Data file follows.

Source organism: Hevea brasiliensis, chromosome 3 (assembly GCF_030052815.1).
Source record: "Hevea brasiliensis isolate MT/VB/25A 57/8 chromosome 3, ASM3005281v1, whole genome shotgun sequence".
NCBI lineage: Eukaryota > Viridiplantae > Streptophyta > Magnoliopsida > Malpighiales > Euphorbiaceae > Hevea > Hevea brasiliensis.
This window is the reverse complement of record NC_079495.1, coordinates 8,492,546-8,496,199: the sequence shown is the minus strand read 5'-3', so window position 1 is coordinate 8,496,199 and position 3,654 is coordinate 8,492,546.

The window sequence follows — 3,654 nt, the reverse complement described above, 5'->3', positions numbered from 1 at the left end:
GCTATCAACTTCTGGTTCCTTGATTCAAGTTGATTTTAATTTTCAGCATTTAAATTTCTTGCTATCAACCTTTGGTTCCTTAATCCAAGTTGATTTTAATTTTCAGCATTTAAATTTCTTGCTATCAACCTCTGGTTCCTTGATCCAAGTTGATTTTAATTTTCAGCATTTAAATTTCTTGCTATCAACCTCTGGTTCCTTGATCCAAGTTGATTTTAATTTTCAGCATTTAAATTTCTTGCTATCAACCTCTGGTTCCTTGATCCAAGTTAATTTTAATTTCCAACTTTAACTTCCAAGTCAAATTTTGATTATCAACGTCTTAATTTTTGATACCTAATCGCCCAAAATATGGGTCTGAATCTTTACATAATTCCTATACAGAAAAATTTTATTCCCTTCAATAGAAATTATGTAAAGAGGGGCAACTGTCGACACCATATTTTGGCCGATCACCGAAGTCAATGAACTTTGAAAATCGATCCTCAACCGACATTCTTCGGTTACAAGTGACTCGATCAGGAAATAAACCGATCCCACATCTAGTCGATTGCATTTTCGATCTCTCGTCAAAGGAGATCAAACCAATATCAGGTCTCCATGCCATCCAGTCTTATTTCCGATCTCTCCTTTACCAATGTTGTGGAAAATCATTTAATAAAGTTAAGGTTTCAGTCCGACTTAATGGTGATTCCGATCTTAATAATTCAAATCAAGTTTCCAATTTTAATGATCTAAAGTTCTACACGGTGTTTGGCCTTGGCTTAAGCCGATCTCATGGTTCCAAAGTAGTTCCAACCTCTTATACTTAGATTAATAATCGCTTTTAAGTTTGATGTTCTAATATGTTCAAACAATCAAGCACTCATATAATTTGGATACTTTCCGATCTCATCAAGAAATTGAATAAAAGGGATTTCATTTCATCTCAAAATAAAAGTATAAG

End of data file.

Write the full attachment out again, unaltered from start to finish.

Source organism: Hevea brasiliensis, chromosome 3 (assembly GCF_030052815.1).
Source record: "Hevea brasiliensis isolate MT/VB/25A 57/8 chromosome 3, ASM3005281v1, whole genome shotgun sequence".
NCBI lineage: Eukaryota > Viridiplantae > Streptophyta > Magnoliopsida > Malpighiales > Euphorbiaceae > Hevea > Hevea brasiliensis.
This window is the reverse complement of record NC_079495.1, coordinates 8,492,546-8,496,199: the sequence shown is the minus strand read 5'-3', so window position 1 is coordinate 8,496,199 and position 3,654 is coordinate 8,492,546.

The window sequence follows — 3,654 nt, the reverse complement described above, 5'->3', positions numbered from 1 at the left end:
GCTATCAACTTCTGGTTCCTTGATTCAAGTTGATTTTAATTTTCAGCATTTAAATTTCTTGCTATCAACCTTTGGTTCCTTAATCCAAGTTGATTTTAATTTTCAGCATTTAAATTTCTTGCTATCAACCTCTGGTTCCTTGATCCAAGTTGATTTTAATTTTCAGCATTTAAATTTCTTGCTATCAACCTCTGGTTCCTTGATCCAAGTTGATTTTAATTTTCAGCATTTAAATTTCTTGCTATCAACCTCTGGTTCCTTGATCCAAGTTAATTTTAATTTCCAACTTTAACTTCCAAGTCAAATTTTGATTATCAACGTCTTAATTTTTGATACCTAATCGCCCAAAATATGGGTCTGAATCTTTACATAATTCCTATACAGAAAAATTTTATTCCCTTCAATAGAAATTATGTAAAGAGGGGCAACTGTCGACACCATATTTTGGCCGATCACCGAAGTCAATGAACTTTGAAAATCGATCCTCAACCGACATTCTTCGGTTACAAGTGACTCGATCAGGAAATAAACCGATCCCACATCTAGTCGATTGCATTTTCGATCTCTCGTCAAAGGAGATCAAACCAATATCAGGTCTCCATGCCATCCAGTCTTATTTCCGATCTCTCCTTTACCAATGTTGTGGAAAATCATTTAATAAAGTTAAGGTTTCAGTCCGACTTAATGGTGATTCCGATCTTAATAATTCAAATCAAGTTTCCAATTTTAATGATCTAAAGTTCTACACGGTGTTTGGCCTTGGCTTAAGCCGATCTCATGGTTCCAAAGTAGTTCCAACCTCTTATACTTAGATTAATAATCGCTTTTAAGTTTGATGTTCTAATATGTTCAAACAATCAAGCACTCATATAATTTGGATACTTTCCGATCTCATCAAGAAATTGAATAAAAGGGATTTCATTTCATCTCAAAATAAAAGTATAAG